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Health workers missed chances to assess mental health of man who killed relative

Independent investigation shows failings by Nottinghamshire Healthcare NHS Trust

Posted on 16 January 2012

An independent investigation has been published into the tragic events that led to the death of 81-year-old grandfather John McGrath at the hands of his seriously ill grandson William Barnard in July 2009.  Barnard, who suffers from schizophrenia, stabbed his grandfather causing fatal injuries, as well as seriously injuring his grandmother. 

Barnard had stopped taking his medication and was not placed in a secure mental health unit. In April 2009, three months before the killing, a health worker went to his home to carry out an assessment that could have resulted in Barnard being sectioned and detained in a secure mental health unit. He was not at home and an assessment was not carried out and Barnard was not seen again by a member of his mental health team before he killed his grandfather. Nottinghamshire Healthcare NHS Trust has apologised to the family and said five recommendations made in the report had been acted upon.  The report said there had been a lack of "robustness" in the multi-disciplinary weekly clinical meeting and an "insufficient number" of funded medical sessions.

In June 2010, an internal report by Nottinghamshire NHS Healthcare Trust said his care had fallen "below acceptable standards." It highlighted 24 times when either family members or other people contacted mental health staff with concerns over Barnard's behaviour. His family said his behaviour was so alarming he should have been sectioned and said there were "systemic failings" on the part of Nottinghamshire NHS Healthcare Trust.

Marjorie Wallace, chief executive of SANE, said:

“It seems barely believable that mental health services should have so consistently failed to heed the warnings of William Barnard’s family and others about his mental state. As the report says, staff were waiting for ‘sufficient deterioration’ of the patient before taking him into hospital. For him, as for so many others, that wait was too long.

“What is most concerning is the apparent drive to keep everybody in the community, while turning a blind eye to the potential costs. Assertive Outreach and other community teams are judged on the number of hours they keep people out of hospital, regardless of whether it is detrimental to the wellbeing and safety of the patient and others.”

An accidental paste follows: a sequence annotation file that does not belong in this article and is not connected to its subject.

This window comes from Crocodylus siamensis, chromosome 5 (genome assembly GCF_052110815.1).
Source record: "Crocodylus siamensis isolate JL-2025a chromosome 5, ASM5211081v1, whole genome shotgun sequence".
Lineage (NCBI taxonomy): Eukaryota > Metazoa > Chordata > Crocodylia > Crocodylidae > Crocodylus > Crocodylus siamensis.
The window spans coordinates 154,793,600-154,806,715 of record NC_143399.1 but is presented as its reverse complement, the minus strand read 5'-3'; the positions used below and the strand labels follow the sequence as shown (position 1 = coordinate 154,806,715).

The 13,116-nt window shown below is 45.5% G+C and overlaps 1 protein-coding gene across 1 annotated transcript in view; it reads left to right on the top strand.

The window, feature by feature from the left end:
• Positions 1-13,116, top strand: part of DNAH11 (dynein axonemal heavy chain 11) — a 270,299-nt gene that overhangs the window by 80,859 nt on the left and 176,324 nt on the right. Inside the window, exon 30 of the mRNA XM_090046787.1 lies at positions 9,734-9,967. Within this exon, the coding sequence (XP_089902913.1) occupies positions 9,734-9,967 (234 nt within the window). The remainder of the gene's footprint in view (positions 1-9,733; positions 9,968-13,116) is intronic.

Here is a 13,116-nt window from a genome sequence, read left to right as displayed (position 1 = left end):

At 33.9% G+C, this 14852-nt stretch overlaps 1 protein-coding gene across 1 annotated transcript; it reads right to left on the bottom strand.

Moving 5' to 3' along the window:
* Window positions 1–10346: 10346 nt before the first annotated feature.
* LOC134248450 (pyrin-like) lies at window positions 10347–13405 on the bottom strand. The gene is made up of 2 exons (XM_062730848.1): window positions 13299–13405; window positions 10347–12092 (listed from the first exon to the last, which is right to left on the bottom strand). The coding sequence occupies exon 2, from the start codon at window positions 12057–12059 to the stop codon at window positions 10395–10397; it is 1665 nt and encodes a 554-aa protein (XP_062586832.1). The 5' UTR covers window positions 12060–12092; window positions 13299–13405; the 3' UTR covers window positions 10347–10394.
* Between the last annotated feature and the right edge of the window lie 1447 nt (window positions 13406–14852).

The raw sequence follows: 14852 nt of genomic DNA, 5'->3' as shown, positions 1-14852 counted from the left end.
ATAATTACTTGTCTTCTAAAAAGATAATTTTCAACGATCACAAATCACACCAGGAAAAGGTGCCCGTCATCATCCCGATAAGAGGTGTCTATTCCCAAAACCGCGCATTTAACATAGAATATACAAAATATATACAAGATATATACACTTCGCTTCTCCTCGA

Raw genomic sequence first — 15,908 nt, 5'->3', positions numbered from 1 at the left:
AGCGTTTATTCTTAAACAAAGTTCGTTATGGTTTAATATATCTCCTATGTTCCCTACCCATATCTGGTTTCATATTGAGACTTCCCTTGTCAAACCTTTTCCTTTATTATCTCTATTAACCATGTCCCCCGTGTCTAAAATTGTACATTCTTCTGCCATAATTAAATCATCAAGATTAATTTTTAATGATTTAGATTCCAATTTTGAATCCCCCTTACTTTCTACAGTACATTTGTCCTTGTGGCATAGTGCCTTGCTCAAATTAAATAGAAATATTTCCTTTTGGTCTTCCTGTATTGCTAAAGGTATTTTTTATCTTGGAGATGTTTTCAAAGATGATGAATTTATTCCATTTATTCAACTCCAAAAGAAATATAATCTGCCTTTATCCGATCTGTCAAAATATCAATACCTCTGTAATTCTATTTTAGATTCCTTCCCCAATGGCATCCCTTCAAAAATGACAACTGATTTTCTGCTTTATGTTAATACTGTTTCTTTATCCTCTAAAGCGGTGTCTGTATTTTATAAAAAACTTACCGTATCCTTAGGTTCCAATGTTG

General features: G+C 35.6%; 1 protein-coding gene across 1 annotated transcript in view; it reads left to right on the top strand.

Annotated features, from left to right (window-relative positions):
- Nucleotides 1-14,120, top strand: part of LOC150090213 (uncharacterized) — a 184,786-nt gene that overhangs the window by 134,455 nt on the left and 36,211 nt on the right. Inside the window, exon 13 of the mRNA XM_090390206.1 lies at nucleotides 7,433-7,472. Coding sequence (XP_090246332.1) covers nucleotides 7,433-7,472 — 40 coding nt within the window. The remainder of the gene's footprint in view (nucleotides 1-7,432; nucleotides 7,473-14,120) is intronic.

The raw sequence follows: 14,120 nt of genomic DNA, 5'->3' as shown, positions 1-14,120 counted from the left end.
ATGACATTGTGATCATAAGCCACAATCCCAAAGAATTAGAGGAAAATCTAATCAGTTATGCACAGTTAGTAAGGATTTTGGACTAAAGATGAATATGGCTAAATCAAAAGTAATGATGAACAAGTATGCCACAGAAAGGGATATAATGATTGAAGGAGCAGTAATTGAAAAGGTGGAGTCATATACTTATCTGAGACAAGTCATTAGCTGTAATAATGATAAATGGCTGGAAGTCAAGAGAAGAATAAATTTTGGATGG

Leigh Day and psychiatric cases

Specialist mental health solicitors at Leigh Day have represented a number of people whose relatives have been killed by people suffering from severe mental illness, particularly where psychiatric patients have received inadequate treatment.  Partner Sally Moore represented Christina Kopernik-Steckel whose brother Gilbert who stabbed and killed his mother before killing himself.  Leigh Day represented Christina in her legal action against South London and Maudsley NHS Trust, who were responsible for Gilbert’s care, and who admitted negligence in his care, in what was thought to be the first successful case of its type. The firm has also supported the wife of Jonathan Zito who was stabbed and killed by Christopher Clunis at a tube station. The firm has also secured compensation for the bereaved family of a man fatally stabbed by a mental health patient who had absconded from a psychiatric unit and where the mental health services failed to arrange any follow up, or to arrange any care in the community.

Solicitor Emma Jones, former head of legal at mental health charity Mind, previously represented the mother of Roger Ramm, a man who suffered from paranoid schizophrenic, and who died while in the care of Hounslow Primary Care Trust after being detained under the Mental Health Act.

She says of the Barnard investigation:

“The report makes it clear that there were failings at Nottingham NHS Trust in relation to the way in which staff handled William’s case.  William’s grandfather contacted the mental health team on numerous occasions about his grandson and yet no action was taken.  It is imperative that lessons are learned to ensure that such a tragedy does not happen again.”